Many native-born whites feared Italian immigrants during the late nineteenth and early twentieth centuries because of their supposed foreignness and racial in-betweenness. Newspapers, including the Washington Post, Alexandria Gazette, and Evening Star, played on these fears by portraying Italians as morally suspect and at the bottom of the social hierarchy. To do this, newspapers mostly reported stories on Italians committing crimes or being the victims of violence. Many crime reports focused on incidents between Italian immigrants and African Americans, which play to racist and nativist politics of the time. In response, Italians claimed white privilege so that they could be protected from Jim Crown segregation.
In the early twentieth century, Alexandria was modernizing itself, which included railroad expansion. Both African Americans and Italians, along with other immigrants, worked on railroad construction together. White-owned newspapers took advantage of African American and Italian crime to affirm the fears of native-born whites. For example, after a case in 1904, in which a group of twelve African Americans returning from the railroad camps were seeking to avenge the death of their friend by way of lynching, the Alexandria Gazette took it as an opportunity to play on the nativist fears of white Americans. The story was used to advocate for increased police presence to defend against the common occurrence of crime between these two groups as they entered the city in large numbers from the railroads. The Gazette claimed that African Americans and Italians, who were “swarming” the city, “generally flock to certain places” and when they do, “disorder occurs.”1 Police officers were expected to practice “due diligence” to conserve the peace. In doing so, the Alexandria Gazette portrayed Italian immigrants as would-be-criminals and on the bottom of the social hierarchy along with African Americans. Furthermore, the paper exaggerated the incident, making it seems as though the increased presence of Italians and African Americans into the city would cause violence and disorder.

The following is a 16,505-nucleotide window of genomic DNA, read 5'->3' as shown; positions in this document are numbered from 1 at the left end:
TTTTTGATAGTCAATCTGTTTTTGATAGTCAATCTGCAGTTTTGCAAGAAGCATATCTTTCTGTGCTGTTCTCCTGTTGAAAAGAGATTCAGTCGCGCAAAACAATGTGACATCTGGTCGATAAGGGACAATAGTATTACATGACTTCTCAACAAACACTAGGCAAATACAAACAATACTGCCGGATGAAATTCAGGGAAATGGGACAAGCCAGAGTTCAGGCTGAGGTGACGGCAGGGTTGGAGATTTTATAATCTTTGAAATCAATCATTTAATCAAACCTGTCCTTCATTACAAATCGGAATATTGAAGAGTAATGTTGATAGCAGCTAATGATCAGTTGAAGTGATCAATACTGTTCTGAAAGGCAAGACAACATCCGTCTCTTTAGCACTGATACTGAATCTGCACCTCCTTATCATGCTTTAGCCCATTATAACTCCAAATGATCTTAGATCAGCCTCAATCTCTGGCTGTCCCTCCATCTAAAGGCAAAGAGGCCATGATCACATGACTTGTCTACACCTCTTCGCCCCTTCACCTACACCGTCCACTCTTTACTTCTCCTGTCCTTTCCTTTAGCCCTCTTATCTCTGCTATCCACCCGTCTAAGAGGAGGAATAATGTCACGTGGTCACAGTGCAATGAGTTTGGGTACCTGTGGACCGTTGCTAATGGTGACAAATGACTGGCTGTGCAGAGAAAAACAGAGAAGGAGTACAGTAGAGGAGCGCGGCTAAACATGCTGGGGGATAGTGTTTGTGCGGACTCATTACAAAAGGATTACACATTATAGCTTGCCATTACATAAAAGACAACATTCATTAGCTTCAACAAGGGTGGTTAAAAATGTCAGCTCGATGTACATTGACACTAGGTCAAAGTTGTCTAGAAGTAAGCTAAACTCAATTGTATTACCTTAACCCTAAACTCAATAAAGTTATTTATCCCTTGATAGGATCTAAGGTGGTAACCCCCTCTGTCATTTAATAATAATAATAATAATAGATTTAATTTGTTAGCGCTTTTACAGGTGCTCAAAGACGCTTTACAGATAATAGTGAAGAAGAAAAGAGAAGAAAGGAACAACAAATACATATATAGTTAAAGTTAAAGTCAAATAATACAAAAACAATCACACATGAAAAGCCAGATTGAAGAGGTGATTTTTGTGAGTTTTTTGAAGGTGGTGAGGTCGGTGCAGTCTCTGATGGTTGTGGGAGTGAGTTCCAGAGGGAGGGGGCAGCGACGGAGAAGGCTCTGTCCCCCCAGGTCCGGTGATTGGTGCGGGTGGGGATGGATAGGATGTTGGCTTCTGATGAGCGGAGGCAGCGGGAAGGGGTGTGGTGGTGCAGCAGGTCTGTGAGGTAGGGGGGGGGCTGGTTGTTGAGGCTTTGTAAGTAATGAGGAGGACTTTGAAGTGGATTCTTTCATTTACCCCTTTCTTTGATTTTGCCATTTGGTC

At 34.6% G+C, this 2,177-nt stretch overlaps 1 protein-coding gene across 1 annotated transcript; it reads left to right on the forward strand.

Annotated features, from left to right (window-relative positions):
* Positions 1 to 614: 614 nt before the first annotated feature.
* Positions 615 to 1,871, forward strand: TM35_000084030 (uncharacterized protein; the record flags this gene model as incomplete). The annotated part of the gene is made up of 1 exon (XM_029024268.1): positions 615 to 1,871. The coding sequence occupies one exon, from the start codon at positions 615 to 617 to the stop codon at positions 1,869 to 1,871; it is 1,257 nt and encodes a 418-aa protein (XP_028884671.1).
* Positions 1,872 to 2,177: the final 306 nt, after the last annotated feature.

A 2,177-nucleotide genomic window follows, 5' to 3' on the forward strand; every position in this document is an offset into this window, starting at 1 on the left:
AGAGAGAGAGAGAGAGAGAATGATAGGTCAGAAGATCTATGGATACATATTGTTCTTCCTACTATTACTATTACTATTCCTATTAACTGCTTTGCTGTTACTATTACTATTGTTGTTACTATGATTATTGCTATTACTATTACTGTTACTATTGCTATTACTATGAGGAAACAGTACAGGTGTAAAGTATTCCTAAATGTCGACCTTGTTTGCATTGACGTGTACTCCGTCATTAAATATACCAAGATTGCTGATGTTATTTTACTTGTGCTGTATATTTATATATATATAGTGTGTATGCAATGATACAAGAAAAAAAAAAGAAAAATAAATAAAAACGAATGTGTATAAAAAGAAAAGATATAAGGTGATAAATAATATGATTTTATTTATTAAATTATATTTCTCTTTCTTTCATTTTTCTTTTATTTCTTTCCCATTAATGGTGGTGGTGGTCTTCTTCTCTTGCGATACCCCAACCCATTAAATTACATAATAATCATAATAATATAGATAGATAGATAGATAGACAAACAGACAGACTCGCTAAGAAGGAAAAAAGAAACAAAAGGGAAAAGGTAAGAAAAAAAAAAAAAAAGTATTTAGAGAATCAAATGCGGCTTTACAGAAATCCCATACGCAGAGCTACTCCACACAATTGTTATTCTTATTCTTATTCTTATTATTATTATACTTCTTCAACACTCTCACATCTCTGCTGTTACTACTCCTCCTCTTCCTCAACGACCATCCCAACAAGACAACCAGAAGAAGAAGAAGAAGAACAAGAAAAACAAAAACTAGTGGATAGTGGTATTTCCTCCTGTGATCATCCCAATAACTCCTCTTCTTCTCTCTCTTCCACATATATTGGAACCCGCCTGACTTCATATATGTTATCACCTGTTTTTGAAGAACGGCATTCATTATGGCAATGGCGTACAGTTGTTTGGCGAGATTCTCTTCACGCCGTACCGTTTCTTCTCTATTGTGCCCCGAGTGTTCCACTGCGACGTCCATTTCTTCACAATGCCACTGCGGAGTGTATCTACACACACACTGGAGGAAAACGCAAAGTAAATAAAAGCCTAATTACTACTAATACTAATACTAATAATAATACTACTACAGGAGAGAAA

As African Americans and Italians worked side-by-side on the railroad construction sites, Italians accused African Americans of stealing their jobs. In response, Italians made the claim that these jobs were theirs due to their whiteness. For example, the 1904 case of assault on James Winkfield by Alfonso Dantonio demonstrates the importance of whiteness for Dantonio. This story appears in both the Washington Post and Alexandria Gazette, in which Dantonio shot Winkfield, an African American. Prior to the shooting, Winkfield said that Dantonio claimed that “black man [were taking] Italian’s jobs.”2 As the shooting of Winkfield by Dantonio portrays, there was also tension between African Americans and Italian immigrants, as the immigrants were vying for superiority over the other.
Ultimately, local newspapers of the late nineteenth and early twentieth century played on nativist and racist fears held by native-born whites by reporting on stories such as these. They also point to the racial tensions between African Americans and Italian immigrants.
1 [no title], Alexandria Gazette, April 23, 1904.
2 “Shot by Italian,” Alexandria Gazette, December 5, 1904.